“Ultimately, the essay assignment is a test on the material students read in the program, and Delaney passed that test with flying colors,” ALCET Program Director and Northwestern Department of Political Science Professor Michael Loriaux said. “She used the works we read very effectively and accurately to explore a new medium, and Delaney is the first student ever in the program to have written about this topic. The prize decision was unanimous. And the competition was really tough. We received at least half a dozen papers that deserved the prize.” 

Finding Inspiration in Paris

Delaney McCallum at a museum in ParisImmersing herself in Parisian culture greatly inspired McCallum’s research paper, which focused on the artistic potential of independently made video games. Not only did she explore the city’s most iconic classical art features, like the Arc de Triomphe and the Louvre, but she also discovered the vibrant and inspiring visual art scene. 

For example, Atelier des Lumières, or the Workshop of Lights, is an immersive multimedia exhibit that McCallum notes as one of the highlights of her study abroad experience. “This was such a cool and modern way to experience art and bring it to a modern age,” she recalls.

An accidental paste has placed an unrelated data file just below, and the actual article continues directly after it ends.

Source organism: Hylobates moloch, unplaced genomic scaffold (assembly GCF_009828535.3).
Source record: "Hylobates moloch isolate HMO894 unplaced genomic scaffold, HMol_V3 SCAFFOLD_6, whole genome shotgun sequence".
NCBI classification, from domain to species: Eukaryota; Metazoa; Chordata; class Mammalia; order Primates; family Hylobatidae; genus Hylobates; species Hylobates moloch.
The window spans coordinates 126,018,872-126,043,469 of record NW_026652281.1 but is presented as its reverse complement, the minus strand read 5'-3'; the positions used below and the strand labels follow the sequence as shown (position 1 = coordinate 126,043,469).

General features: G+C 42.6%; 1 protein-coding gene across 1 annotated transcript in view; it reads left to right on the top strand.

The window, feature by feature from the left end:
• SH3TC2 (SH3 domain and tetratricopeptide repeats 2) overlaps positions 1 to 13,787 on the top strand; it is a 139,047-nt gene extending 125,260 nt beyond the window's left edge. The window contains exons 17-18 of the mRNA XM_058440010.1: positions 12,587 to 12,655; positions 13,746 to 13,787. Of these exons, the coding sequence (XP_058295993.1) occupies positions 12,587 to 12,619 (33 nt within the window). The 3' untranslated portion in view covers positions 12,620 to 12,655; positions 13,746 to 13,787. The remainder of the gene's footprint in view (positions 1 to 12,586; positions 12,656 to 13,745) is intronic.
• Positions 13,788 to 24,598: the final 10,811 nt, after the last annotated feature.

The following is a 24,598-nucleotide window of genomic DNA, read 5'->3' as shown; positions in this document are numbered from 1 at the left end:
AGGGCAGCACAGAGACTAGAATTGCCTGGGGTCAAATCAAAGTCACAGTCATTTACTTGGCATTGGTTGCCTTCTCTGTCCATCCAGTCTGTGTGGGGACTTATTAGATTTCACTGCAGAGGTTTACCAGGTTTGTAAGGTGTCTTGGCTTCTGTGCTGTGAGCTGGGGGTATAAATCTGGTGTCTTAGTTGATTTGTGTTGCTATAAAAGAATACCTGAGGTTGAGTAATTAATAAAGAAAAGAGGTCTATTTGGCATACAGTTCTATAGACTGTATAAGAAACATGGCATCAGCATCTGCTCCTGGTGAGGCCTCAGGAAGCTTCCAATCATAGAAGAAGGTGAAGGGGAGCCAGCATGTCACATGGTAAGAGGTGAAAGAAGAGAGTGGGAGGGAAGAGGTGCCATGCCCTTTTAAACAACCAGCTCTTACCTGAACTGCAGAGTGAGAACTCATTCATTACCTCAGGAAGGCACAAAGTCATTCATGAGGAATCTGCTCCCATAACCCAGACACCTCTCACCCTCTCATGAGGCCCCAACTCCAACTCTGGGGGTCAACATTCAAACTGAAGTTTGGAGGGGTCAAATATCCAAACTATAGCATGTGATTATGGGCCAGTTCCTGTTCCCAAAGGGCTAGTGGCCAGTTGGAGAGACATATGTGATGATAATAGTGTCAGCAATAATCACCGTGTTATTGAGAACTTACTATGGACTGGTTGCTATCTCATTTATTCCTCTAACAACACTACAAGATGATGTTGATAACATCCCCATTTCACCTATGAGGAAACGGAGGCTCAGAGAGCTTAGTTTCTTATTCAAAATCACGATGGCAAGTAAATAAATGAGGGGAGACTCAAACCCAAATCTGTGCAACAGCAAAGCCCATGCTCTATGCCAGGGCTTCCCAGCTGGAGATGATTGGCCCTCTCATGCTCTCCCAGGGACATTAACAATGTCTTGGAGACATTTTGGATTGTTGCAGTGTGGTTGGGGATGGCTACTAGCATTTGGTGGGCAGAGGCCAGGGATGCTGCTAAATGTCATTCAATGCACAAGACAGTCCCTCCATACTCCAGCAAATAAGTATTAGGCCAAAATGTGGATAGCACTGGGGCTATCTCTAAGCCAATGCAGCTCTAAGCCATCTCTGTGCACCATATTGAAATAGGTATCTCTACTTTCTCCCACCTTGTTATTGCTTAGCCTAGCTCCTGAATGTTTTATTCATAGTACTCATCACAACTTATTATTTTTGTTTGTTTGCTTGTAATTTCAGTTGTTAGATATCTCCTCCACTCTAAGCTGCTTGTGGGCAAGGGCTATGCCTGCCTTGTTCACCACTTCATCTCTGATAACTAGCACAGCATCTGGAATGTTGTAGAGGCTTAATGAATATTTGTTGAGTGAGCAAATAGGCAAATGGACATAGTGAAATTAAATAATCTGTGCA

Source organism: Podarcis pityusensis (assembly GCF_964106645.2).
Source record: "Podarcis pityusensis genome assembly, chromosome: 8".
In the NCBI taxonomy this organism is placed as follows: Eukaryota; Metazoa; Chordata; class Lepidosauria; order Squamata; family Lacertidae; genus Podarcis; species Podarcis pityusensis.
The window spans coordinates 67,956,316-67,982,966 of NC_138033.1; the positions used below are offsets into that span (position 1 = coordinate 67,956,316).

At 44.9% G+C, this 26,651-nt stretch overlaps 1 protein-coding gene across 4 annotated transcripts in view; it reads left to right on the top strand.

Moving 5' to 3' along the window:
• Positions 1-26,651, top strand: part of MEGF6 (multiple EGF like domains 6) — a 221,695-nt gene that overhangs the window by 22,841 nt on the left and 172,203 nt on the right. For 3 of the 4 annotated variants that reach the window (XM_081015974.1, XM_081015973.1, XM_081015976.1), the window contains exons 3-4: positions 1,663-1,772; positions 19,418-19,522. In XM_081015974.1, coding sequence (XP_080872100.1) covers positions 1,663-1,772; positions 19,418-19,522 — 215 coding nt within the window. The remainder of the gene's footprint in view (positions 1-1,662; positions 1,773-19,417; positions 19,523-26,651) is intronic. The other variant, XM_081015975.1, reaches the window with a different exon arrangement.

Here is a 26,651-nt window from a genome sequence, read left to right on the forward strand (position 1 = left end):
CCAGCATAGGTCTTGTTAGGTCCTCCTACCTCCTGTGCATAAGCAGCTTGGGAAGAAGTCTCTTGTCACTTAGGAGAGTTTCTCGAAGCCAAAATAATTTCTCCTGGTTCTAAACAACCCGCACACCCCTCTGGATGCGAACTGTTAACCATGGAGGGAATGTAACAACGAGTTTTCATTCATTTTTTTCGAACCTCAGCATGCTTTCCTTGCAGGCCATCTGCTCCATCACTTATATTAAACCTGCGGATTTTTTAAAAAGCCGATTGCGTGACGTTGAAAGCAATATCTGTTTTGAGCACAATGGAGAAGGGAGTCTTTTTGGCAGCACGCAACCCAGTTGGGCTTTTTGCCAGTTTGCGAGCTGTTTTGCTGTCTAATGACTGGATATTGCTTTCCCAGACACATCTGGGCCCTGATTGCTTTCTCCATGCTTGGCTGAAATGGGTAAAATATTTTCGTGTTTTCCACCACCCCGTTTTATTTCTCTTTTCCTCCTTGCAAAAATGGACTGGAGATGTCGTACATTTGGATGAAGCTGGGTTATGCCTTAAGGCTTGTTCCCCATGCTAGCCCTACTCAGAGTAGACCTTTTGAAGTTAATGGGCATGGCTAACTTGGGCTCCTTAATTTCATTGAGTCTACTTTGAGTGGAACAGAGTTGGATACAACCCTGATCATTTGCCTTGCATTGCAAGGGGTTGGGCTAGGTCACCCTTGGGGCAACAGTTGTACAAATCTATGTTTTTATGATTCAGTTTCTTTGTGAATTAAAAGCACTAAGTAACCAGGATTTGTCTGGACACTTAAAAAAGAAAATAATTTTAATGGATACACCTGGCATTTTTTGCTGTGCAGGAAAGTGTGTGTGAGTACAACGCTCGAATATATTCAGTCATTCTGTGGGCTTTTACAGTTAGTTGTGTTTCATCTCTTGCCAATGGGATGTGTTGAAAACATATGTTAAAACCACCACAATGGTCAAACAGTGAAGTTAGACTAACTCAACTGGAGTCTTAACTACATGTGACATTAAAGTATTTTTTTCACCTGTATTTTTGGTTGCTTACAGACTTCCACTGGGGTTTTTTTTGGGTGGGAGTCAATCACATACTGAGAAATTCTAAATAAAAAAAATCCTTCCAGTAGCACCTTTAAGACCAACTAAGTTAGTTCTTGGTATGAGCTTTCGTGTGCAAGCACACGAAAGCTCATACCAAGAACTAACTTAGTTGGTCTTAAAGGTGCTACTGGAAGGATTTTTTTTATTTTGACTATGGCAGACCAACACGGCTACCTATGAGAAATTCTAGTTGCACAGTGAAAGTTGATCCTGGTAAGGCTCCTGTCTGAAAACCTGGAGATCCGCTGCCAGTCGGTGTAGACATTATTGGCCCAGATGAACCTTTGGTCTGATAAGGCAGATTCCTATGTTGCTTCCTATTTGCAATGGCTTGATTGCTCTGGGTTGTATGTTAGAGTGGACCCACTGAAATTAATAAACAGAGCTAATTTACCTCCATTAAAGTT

Delaney McCallum with her Parisian homestay familyMcCallum also opted to live with a French family as part of a homestay. She believes more fully immersing herself in French culture allowed her to better appreciate the insights Paris had to offer.

As an avid lover of video games and design, McCallum soon became inspired by her classwork and the modern art culture of Paris, ultimately deciding to write her research paper on independent video games and their power to highlight the experiences of discriminated individuals.

“We were all immediately taken by Delaney’s topic. It was just – am I revealing my age? – so offbeat! It opened a whole new world for me about which I was completely ignorant,” Loriaux said. 

Video Games As Art

Researching the field of independently made video games presented some difficulties for McCallum, as the medium is constantly evolving, making it hard to keep up to date. McCallum was also surprised to find a large amount of literature arguing against classifying video games as a form of art. So, before she could even begin to present her argument, McCallum felt the need to solidify the idea that video games are art and have the potential to be just as influential and inspiring as other classic forms of art.